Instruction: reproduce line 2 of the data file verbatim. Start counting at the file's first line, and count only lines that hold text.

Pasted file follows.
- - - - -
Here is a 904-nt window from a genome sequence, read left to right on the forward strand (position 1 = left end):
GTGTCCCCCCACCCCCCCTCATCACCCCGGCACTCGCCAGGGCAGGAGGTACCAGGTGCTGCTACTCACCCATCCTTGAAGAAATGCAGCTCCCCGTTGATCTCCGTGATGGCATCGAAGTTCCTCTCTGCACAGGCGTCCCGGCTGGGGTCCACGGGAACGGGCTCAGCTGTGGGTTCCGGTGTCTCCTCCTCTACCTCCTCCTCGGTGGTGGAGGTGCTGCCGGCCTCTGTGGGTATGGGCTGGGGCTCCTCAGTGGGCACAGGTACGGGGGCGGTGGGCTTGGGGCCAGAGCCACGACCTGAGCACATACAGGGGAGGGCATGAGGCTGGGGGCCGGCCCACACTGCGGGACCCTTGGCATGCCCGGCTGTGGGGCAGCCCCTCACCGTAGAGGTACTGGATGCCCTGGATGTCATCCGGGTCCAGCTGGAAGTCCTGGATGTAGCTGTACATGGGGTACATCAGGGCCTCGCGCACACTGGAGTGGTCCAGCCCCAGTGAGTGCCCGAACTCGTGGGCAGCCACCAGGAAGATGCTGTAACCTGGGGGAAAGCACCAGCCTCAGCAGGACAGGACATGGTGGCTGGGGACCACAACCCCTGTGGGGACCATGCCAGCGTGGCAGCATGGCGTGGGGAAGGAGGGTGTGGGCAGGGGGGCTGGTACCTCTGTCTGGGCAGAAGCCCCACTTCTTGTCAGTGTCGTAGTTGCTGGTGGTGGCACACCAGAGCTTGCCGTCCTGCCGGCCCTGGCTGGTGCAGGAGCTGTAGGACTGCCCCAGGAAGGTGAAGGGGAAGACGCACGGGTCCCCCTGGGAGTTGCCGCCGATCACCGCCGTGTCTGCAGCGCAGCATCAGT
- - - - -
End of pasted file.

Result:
GTGTCCCCCCACCCCCCCTCATCACCCCGGCACTCGCCAGGGCAGGAGGTACCAGGTGCTGCTACTCACCCATCCTTGAAGAAATGCAGCTCCCCGTTGATCTCCGTGATGGCATCGAAGTTCCTCTCTGCACAGGCGTCCCGGCTGGGGTCCACGGGAACGGGCTCAGCTGTGGGTTCCGGTGTCTCCTCCTCTACCTCCTCCTCGGTGGTGGAGGTGCTGCCGGCCTCTGTGGGTATGGGCTGGGGCTCCTCAGTGGGCACAGGTACGGGGGCGGTGGGCTTGGGGCCAGAGCCACGACCTGAGCACATACAGGGGAGGGCATGAGGCTGGGGGCCGGCCCACACTGCGGGACCCTTGGCATGCCCGGCTGTGGGGCAGCCCCTCACCGTAGAGGTACTGGATGCCCTGGATGTCATCCGGGTCCAGCTGGAAGTCCTGGATGTAGCTGTACATGGGGTACATCAGGGCCTCGCGCACACTGGAGTGGTCCAGCCCCAGTGAGTGCCCGAACTCGTGGGCAGCCACCAGGAAGATGCTGTAACCTGGGGGAAAGCACCAGCCTCAGCAGGACAGGACATGGTGGCTGGGGACCACAACCCCTGTGGGGACCATGCCAGCGTGGCAGCATGGCGTGGGGAAGGAGGGTGTGGGCAGGGGGGCTGGTACCTCTGTCTGGGCAGAAGCCCCACTTCTTGTCAGTGTCGTAGTTGCTGGTGGTGGCACACCAGAGCTTGCCGTCCTGCCGGCCCTGGCTGGTGCAGGAGCTGTAGGACTGCCCCAGGAAGGTGAAGGGGAAGACGCACGGGTCCCCCTGGGAGTTGCCGCCGATCACCGCCGTGTCTGCAGCGCAGCATCAGT